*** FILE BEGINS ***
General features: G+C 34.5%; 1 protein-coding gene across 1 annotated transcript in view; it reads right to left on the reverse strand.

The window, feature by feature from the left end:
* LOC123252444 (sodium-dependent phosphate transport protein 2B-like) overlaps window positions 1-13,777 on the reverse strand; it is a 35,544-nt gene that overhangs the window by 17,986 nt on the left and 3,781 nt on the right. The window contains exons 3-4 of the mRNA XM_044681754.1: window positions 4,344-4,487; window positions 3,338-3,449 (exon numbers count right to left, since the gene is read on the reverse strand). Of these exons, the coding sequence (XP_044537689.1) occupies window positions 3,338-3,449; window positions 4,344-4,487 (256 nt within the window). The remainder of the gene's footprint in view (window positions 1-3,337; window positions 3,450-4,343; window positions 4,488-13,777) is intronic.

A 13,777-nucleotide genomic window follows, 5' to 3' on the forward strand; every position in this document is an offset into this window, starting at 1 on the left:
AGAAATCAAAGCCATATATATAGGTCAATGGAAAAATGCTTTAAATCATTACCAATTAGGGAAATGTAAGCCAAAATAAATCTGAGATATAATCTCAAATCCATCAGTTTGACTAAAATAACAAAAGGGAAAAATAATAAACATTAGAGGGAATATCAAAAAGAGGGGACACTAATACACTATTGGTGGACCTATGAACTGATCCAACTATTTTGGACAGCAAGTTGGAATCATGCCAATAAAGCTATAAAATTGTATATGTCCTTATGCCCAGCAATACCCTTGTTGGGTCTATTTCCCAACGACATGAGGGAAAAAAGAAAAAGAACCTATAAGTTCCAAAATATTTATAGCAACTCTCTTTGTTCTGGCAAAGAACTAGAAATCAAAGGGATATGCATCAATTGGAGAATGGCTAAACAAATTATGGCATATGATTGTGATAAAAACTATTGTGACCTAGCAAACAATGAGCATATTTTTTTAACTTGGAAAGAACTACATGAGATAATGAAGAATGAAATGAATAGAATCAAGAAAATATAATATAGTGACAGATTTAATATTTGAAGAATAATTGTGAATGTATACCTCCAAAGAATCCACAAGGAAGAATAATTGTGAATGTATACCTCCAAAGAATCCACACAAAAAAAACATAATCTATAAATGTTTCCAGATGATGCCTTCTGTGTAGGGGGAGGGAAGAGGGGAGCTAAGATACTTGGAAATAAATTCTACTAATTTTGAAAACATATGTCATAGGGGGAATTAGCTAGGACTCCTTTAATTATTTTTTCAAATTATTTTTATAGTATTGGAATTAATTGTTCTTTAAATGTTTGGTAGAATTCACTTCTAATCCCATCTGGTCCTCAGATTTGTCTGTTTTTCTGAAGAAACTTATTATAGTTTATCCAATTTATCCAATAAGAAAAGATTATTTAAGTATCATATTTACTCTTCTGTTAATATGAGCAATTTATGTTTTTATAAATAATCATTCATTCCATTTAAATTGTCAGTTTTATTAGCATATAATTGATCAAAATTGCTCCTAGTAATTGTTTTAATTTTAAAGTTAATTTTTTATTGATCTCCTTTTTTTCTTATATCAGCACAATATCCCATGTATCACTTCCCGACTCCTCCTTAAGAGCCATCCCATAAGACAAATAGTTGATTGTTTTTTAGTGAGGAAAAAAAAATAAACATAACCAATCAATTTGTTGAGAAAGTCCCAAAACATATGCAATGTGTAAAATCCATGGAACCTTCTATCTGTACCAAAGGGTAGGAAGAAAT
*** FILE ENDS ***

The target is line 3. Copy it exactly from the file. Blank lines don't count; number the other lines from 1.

* LOC123252444 (sodium-dependent phosphate transport protein 2B-like) overlaps window positions 1-13,777 on the reverse strand; it is a 35,544-nt gene that overhangs the window by 17,986 nt on the left and 3,781 nt on the right. The window contains exons 3-4 of the mRNA XM_044681754.1: window positions 4,344-4,487; window positions 3,338-3,449 (exon numbers count right to left, since the gene is read on the reverse strand). Of these exons, the coding sequence (XP_044537689.1) occupies window positions 3,338-3,449; window positions 4,344-4,487 (256 nt within the window). The remainder of the gene's footprint in view (window positions 1-3,337; window positions 3,450-4,343; window positions 4,488-13,777) is intronic.